What helped most was the opportunity to join this work to prayer. After just hearing the Sunday reading about the weeds and the wheat, Chris and I were pulling up weeds around the statue of Bl. Stanislaus Papczynski. "What weeds do I need to pull up in my life, Jesus? How can I pull up not just the weed, but the root, too?" I noticed how if I gently pulled out the weed, the root came with it. But if I yanked the weed, the stem broke, and the root remained, to grow again. And that's similar to how Jesus and Mary treat me in the spiritual life: When my sins grow, they teach me to gently weed my vices, not yank them in anger or disappointment. I would wake up in the mornings to pray, and I would find Chris Dutil, Art's wife, already pulling up weeds or cleaning the gardens. I learned that she does this for a special intention, and I am very impressed by the example of quiet love that she gives. As St. Teresa of Avila and St. Therese of Lisieux mentioned, it is not about doing great things, but about doing small things with great love. And so, for the time being, saving souls might just mean doing God's will by quietly gardening!
As a novice, I've seen the Divine Mercy image thousands of times. "Jesus, I trust in You." But it took Fr. Vincent Incardona, MIC, pointing to this image many times and saying, "That's what it's all about: Jesus, I trust in You. It's not a feeling, but a reality." As Fr. Mark has told me many times, "You cannot give what you do not have" (this might be his favorite quote of St. Thomas Aquinas). And so, I have learned to look at this image and remember that Jesus is always walking toward me, even when I am walking the other way. Too often, I fall into the pit of discouragement, berating myself for my faults or sins, and I do not give Jesus the chance to walk up to me and heal me.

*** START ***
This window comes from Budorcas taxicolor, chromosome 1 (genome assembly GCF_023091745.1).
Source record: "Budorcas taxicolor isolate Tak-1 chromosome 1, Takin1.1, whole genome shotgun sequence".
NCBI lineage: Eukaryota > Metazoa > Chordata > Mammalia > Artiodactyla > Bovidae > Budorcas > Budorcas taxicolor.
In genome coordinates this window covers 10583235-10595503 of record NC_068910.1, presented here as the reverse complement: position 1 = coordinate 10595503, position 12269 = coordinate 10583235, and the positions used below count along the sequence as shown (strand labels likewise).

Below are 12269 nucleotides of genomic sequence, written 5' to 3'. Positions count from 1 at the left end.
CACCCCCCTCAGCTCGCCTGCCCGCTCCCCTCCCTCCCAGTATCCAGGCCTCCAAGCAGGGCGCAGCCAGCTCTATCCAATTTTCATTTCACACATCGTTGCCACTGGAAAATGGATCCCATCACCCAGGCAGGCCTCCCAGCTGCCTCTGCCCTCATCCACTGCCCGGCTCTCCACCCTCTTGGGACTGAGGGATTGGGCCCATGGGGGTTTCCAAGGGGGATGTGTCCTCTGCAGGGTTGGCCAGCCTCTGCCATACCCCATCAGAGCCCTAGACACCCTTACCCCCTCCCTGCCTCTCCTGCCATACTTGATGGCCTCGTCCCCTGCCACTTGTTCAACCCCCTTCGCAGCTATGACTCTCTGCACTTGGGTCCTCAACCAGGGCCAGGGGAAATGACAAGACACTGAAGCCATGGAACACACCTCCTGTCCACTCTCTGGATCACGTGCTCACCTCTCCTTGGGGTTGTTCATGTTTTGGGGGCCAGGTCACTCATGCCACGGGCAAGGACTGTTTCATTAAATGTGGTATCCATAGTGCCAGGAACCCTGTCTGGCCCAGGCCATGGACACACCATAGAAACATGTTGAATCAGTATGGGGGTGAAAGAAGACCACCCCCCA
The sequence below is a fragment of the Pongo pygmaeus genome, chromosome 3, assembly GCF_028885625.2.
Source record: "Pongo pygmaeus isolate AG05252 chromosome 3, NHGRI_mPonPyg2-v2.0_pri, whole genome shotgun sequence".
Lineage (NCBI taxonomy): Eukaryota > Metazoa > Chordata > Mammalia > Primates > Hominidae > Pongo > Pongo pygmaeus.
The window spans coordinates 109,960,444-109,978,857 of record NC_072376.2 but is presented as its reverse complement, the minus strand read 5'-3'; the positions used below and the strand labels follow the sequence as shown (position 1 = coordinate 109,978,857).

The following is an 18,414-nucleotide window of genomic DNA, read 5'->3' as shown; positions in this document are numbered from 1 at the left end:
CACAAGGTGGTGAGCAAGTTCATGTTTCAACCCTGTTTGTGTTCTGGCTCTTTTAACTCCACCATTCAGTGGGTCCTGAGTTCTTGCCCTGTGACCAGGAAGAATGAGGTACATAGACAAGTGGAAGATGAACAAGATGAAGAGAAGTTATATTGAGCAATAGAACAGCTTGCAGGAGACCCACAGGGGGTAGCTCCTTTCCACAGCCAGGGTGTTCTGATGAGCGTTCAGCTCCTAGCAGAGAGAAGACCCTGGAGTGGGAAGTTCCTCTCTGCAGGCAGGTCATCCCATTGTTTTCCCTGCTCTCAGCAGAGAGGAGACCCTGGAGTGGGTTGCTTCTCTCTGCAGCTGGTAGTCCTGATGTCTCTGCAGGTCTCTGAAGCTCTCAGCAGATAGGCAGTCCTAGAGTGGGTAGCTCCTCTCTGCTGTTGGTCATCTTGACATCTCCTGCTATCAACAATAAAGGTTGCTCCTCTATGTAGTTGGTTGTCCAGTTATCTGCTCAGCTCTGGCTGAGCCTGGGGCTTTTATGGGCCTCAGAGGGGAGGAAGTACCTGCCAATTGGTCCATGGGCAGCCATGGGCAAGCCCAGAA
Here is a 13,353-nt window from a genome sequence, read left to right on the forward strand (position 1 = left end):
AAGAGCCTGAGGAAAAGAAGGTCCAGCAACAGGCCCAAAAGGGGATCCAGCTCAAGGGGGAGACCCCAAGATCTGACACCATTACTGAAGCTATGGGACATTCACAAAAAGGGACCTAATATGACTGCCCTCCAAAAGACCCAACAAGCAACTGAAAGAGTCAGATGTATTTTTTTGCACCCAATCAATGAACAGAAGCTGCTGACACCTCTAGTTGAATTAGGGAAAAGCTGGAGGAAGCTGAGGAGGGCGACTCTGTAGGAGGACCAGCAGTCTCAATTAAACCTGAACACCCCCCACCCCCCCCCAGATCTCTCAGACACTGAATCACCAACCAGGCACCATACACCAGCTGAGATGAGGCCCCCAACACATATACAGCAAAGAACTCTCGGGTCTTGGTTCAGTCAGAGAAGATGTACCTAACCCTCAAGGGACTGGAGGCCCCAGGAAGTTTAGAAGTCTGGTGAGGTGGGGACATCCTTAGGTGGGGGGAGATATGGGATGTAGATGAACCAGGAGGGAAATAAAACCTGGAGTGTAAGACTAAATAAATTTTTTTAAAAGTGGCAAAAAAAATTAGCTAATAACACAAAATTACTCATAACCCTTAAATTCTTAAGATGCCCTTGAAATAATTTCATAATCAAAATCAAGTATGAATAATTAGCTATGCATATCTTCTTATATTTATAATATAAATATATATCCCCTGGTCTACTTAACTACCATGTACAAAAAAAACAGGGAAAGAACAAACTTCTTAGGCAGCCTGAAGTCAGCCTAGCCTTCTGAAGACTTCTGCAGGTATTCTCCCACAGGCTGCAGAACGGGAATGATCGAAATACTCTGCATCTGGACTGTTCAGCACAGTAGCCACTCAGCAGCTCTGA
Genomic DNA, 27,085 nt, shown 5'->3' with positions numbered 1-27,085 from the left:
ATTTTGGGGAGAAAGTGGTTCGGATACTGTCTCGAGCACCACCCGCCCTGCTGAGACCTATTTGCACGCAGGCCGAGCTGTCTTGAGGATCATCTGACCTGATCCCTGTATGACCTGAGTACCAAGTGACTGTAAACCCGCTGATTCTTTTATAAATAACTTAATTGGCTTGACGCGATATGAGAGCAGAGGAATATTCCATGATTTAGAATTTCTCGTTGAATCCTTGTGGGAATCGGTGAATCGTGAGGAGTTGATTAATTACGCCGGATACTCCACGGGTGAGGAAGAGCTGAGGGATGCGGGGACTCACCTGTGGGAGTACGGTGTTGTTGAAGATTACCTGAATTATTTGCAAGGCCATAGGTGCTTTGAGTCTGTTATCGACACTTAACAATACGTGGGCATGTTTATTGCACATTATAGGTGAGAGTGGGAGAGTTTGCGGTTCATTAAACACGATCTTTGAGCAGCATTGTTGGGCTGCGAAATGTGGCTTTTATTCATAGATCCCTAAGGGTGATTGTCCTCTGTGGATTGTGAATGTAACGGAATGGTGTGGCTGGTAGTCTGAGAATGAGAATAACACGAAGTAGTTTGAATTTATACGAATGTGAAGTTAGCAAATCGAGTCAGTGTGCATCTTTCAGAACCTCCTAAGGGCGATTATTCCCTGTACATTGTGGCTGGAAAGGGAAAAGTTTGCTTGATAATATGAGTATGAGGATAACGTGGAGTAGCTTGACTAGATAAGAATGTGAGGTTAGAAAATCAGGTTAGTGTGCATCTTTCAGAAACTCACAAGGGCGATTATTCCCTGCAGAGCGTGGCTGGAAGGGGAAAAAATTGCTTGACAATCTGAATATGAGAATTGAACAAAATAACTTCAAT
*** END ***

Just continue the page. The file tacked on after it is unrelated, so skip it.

And, daily, He walks up to me in the person of my brothers and sisters in Christ. When I'm feeling down, often others will lift me up by a listening ear or by prayer. They will bring some balance back into my life. "Do you want to go hiking tomorrow?" Rich asked me one Saturday night. He, Br. Angelo Casimiro, MIC, and I were able to climb a mountain on a Sunday morning and pray Morning Prayer at the peak. I was quite distracted, but this is more because I was enthralled with the beauty of the creation in front of me. And, now we have photos of all of us standing at the peak. "How beautiful it is when brothers live in unity," Psalm 133 says. How beautiful it is to be a part of this family!
As I took my steps daily towards receiving my first vows on Aug. 15, I could answer the common question of the pilgrims to the Shrine: "Why do you want to become a Marian?" In no other place have I experienced the "peace which surpasses all understanding." Waking up and seeing the hills rolling with fog in the morning, helping the maintenance to preserve the property, and offering incense to God during the 3 o'clock devotions as an altar server, I have experienced God's love. The most important lesson was that of gratitude for His love, trust in His mercy, and love for my neighbor. And, if His will for me is to become a Marian, the least I can do is repeat what our Immaculate Mother said: "Behold the handmaid of the Lord, let it be done to me as you say."
Brother Thaddeus Lancton, MIC, is a Marian seminarian studying in Washington, D.C.